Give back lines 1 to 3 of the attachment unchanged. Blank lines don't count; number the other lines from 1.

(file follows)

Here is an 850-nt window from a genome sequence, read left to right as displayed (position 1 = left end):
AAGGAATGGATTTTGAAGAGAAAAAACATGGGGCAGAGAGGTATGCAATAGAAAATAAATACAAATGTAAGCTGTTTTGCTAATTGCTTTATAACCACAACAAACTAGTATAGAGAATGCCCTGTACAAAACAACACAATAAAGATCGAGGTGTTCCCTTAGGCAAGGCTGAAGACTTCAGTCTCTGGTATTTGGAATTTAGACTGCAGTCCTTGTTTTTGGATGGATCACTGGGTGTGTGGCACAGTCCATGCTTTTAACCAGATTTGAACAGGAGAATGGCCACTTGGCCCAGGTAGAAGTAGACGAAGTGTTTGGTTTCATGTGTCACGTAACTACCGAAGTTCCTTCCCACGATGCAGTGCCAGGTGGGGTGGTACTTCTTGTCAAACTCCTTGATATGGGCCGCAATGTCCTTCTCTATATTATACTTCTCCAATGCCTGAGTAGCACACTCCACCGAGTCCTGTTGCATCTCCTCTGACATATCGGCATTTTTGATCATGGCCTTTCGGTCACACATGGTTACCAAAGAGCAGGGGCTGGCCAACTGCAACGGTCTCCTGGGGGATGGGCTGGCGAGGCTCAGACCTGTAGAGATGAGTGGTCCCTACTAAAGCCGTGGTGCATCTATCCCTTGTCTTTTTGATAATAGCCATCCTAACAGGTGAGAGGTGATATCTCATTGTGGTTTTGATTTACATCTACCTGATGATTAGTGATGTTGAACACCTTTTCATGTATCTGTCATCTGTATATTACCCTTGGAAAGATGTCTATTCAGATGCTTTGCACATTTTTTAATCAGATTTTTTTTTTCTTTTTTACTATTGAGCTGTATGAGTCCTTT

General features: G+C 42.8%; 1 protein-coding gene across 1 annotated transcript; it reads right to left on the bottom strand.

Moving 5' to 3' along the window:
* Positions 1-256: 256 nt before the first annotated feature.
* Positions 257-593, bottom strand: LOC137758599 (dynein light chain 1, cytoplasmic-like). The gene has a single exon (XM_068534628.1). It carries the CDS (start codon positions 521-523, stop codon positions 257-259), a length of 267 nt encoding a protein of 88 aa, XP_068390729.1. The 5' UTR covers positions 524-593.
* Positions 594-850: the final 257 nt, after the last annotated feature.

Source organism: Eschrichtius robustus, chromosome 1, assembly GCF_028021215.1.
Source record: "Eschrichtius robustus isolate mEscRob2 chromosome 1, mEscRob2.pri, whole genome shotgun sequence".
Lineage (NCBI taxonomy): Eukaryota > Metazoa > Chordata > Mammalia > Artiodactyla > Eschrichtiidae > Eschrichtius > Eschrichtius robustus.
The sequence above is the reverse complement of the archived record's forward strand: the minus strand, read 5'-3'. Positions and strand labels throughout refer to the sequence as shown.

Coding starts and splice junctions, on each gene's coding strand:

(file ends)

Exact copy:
Here is an 850-nt window from a genome sequence, read left to right as displayed (position 1 = left end):
AAGGAATGGATTTTGAAGAGAAAAAACATGGGGCAGAGAGGTATGCAATAGAAAATAAATACAAATGTAAGCTGTTTTGCTAATTGCTTTATAACCACAACAAACTAGTATAGAGAATGCCCTGTACAAAACAACACAATAAAGATCGAGGTGTTCCCTTAGGCAAGGCTGAAGACTTCAGTCTCTGGTATTTGGAATTTAGACTGCAGTCCTTGTTTTTGGATGGATCACTGGGTGTGTGGCACAGTCCATGCTTTTAACCAGATTTGAACAGGAGAATGGCCACTTGGCCCAGGTAGAAGTAGACGAAGTGTTTGGTTTCATGTGTCACGTAACTACCGAAGTTCCTTCCCACGATGCAGTGCCAGGTGGGGTGGTACTTCTTGTCAAACTCCTTGATATGGGCCGCAATGTCCTTCTCTATATTATACTTCTCCAATGCCTGAGTAGCACACTCCACCGAGTCCTGTTGCATCTCCTCTGACATATCGGCATTTTTGATCATGGCCTTTCGGTCACACATGGTTACCAAAGAGCAGGGGCTGGCCAACTGCAACGGTCTCCTGGGGGATGGGCTGGCGAGGCTCAGACCTGTAGAGATGAGTGGTCCCTACTAAAGCCGTGGTGCATCTATCCCTTGTCTTTTTGATAATAGCCATCCTAACAGGTGAGAGGTGATATCTCATTGTGGTTTTGATTTACATCTACCTGATGATTAGTGATGTTGAACACCTTTTCATGTATCTGTCATCTGTATATTACCCTTGGAAAGATGTCTATTCAGATGCTTTGCACATTTTTTAATCAGATTTTTTTTTTCTTTTTTACTATTGAGCTGTATGAGTCCTTT

General features: G+C 42.8%; 1 protein-coding gene across 1 annotated transcript; it reads right to left on the bottom strand.